Since the 1990s, when a group of scientists launched the website Kvarkadabra.net and started to answer various questions, the mission of Kvarkadabra has been to bring the mysteries of the natural sciences closer to the widest possible population in Slovenia.
In recent years Kvarkadabra activities have quickly expanded – it has become more and more busy answering various questions on natural science from the many curious readers on the website, debating in the university, giving lectures to a broad audience in student clubs and contributing to the production of TV series.
The first book prepared by Kvarkadabra was Why is the Sky Blue? (published by Krtina), which contained 119 questions and answers submitted by readers of the website, varying from the latest, still hypothetical discoveries in the world of the atom to speculations about the future of the universe. The Kvarkadabra team did not limit their answers only to narrow specialisation, but also offered a complete scientific or technical vision of the issue. This was followed by Kvarkadabra Goes to the Cinema – Essays on Science in Film and Life (also published by Krtina), and Sašo Dolenc’s Darwin’s Dangerous Idea and Other Stories about the Universe, People and Molecules (published by Studia humanitatis).
A service of Kvarkadabra, Society for Explaining Science, Kvarkadabra.net is a website resource for science which covers the fields of Astronomy, Physics, Biology, History, Chemistry, Philosophy, Technologya and Mathematics and also features a section on Interesting Books, plus Science Stories and Lectures. Since the 1990s the mission of Kvarkadabra when answering questions on their website has been to bring the mysteries of the natural sciences closer to the widest possible population in Slovenia, translating and interpreting the complicated language of science to those who are not fluent in it, but want to understand it. Its aim is not to teach, but to narrate and tell a story about how science began and the people who created it. Kvarkadabra was one of 33 nominees for the EU Descartes prize for Science Communication in 2007.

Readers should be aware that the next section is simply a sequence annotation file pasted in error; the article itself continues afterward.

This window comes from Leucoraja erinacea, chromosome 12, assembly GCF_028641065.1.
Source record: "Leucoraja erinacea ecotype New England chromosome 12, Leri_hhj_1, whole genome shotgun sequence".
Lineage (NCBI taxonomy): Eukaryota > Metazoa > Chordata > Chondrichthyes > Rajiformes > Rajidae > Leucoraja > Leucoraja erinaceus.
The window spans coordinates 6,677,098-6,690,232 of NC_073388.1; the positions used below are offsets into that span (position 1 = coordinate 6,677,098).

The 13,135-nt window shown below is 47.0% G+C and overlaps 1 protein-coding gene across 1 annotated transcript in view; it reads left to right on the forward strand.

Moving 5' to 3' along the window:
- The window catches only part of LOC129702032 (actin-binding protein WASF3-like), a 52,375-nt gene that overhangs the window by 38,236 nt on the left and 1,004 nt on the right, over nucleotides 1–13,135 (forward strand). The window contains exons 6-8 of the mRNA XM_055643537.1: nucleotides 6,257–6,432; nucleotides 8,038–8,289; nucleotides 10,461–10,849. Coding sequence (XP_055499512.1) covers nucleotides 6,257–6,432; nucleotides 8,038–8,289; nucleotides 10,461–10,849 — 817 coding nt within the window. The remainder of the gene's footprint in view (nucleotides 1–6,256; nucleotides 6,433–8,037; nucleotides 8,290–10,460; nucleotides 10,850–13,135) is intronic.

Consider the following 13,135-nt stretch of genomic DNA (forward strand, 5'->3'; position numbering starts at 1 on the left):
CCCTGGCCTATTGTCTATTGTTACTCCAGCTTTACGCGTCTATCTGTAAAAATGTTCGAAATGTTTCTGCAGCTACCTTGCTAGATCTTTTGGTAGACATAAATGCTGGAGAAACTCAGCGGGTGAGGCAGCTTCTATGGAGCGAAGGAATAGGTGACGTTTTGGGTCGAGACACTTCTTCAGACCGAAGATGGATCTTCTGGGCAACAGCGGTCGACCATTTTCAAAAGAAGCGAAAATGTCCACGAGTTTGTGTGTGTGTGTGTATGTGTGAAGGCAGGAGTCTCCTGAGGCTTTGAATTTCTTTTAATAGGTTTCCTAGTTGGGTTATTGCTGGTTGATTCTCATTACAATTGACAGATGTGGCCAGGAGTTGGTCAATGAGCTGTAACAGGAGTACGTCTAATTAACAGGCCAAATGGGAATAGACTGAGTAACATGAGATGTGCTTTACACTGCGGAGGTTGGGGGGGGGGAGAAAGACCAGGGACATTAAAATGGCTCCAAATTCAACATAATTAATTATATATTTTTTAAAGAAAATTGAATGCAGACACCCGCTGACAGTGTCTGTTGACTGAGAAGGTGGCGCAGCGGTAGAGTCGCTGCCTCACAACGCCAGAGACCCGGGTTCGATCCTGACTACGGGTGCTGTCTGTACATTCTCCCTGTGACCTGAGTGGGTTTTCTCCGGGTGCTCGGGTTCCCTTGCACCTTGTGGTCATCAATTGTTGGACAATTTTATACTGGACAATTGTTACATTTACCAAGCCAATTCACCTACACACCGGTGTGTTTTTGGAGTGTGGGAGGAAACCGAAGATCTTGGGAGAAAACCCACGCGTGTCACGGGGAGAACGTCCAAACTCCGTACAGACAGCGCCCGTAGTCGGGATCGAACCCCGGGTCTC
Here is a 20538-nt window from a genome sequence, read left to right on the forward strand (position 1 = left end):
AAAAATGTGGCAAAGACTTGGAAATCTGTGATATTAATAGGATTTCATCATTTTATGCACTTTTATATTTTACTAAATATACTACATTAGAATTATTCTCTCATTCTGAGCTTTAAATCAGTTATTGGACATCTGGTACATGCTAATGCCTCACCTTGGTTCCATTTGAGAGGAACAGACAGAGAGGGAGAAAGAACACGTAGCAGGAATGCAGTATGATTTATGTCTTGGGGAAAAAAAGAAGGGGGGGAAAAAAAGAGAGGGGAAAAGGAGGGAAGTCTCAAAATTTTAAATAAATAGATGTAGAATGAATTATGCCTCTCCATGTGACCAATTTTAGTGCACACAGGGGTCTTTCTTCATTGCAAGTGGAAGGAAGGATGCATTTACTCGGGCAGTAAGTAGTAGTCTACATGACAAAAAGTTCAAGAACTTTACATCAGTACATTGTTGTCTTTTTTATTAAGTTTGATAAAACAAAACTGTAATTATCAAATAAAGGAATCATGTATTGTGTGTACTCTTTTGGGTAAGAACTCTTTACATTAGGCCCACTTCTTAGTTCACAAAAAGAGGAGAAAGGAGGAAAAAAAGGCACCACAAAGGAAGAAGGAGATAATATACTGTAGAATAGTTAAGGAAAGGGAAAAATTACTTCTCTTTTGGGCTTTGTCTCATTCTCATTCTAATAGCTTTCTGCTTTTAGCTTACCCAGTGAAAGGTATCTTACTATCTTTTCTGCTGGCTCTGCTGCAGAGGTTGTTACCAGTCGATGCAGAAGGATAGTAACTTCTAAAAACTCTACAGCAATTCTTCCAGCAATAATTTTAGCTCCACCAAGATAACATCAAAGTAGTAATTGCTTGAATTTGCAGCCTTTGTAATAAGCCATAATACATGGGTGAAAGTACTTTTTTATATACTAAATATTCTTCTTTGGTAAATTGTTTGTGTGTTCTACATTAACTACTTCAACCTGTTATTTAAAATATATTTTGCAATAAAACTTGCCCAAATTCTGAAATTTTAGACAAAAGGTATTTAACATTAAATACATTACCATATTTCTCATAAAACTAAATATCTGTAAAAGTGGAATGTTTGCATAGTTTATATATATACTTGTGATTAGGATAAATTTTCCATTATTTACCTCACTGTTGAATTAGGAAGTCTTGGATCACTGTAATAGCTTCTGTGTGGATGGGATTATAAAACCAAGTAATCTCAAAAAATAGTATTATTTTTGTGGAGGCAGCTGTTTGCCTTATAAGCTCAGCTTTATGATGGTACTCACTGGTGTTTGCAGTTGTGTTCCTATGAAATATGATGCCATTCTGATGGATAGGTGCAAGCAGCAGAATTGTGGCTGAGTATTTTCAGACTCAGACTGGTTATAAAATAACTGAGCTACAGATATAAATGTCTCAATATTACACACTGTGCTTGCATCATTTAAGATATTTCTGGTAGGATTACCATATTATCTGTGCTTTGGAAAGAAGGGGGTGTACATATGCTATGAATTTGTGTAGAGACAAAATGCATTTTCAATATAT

Exemplary Kvarkadabra… Why do short-sighted people see better when they squint? How does a microwave oven work? What is the twins paradox in relativity theory? The answer to these questions and to hundreds of others can be found in the amazing on-line journal known as Kvarkadabra, a jewel of scientific popularisation from Slovenia. Fuelled by around 15 passionate young researchers (biophysicists working side by side with chemists, mathematicians and philosophers), this site offers an animated, high-quality forum, book reviews, a scientific glossary, a look at research news and much more, such as a wide-ranging series of one-on-one conferences. The Slovenian language is no barrier to the dissemination of ideas. Why not be inspired by Kvarkadabra, and experience a wonderful example of sharing science? (Research – research*eu – Education – Special issue – June 2007)